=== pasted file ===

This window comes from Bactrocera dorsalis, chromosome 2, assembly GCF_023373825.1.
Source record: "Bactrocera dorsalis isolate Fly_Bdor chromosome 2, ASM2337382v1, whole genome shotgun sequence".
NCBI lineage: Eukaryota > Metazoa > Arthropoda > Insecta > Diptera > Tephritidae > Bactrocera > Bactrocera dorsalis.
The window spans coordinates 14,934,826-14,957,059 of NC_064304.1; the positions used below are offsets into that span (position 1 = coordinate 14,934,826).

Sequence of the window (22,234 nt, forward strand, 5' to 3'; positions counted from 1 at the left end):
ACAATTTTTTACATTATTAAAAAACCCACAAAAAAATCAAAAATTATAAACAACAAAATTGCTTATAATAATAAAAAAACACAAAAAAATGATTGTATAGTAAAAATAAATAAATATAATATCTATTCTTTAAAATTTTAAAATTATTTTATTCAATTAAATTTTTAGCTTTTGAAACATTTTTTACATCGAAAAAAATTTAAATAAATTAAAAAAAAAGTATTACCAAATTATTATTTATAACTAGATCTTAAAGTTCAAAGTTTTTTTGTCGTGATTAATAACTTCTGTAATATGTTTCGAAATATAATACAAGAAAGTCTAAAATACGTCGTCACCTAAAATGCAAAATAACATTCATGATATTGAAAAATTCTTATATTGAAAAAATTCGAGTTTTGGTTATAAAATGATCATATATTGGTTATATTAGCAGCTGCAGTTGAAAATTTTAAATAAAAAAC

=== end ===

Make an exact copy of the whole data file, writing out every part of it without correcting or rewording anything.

This window comes from Bactrocera dorsalis, chromosome 2, assembly GCF_023373825.1.
Source record: "Bactrocera dorsalis isolate Fly_Bdor chromosome 2, ASM2337382v1, whole genome shotgun sequence".
NCBI lineage: Eukaryota > Metazoa > Arthropoda > Insecta > Diptera > Tephritidae > Bactrocera > Bactrocera dorsalis.
The window spans coordinates 14,934,826-14,957,059 of NC_064304.1; the positions used below are offsets into that span (position 1 = coordinate 14,934,826).

Sequence of the window (22,234 nt, forward strand, 5' to 3'; positions counted from 1 at the left end):
ACAATTTTTTACATTATTAAAAAACCCACAAAAAAATCAAAAATTATAAACAACAAAATTGCTTATAATAATAAAAAAACACAAAAAAATGATTGTATAGTAAAAATAAATAAATATAATATCTATTCTTTAAAATTTTAAAATTATTTTATTCAATTAAATTTTTAGCTTTTGAAACATTTTTTACATCGAAAAAAATTTAAATAAATTAAAAAAAAAGTATTACCAAATTATTATTTATAACTAGATCTTAAAGTTCAAAGTTTTTTTGTCGTGATTAATAACTTCTGTAATATGTTTCGAAATATAATACAAGAAAGTCTAAAATACGTCGTCACCTAAAATGCAAAATAACATTCATGATATTGAAAAATTCTTATATTGAAAAAATTCGAGTTTTGGTTATAAAATGATCATATATTGGTTATATTAGCAGCTGCAGTTGAAAATTTTAAATAAAAAAC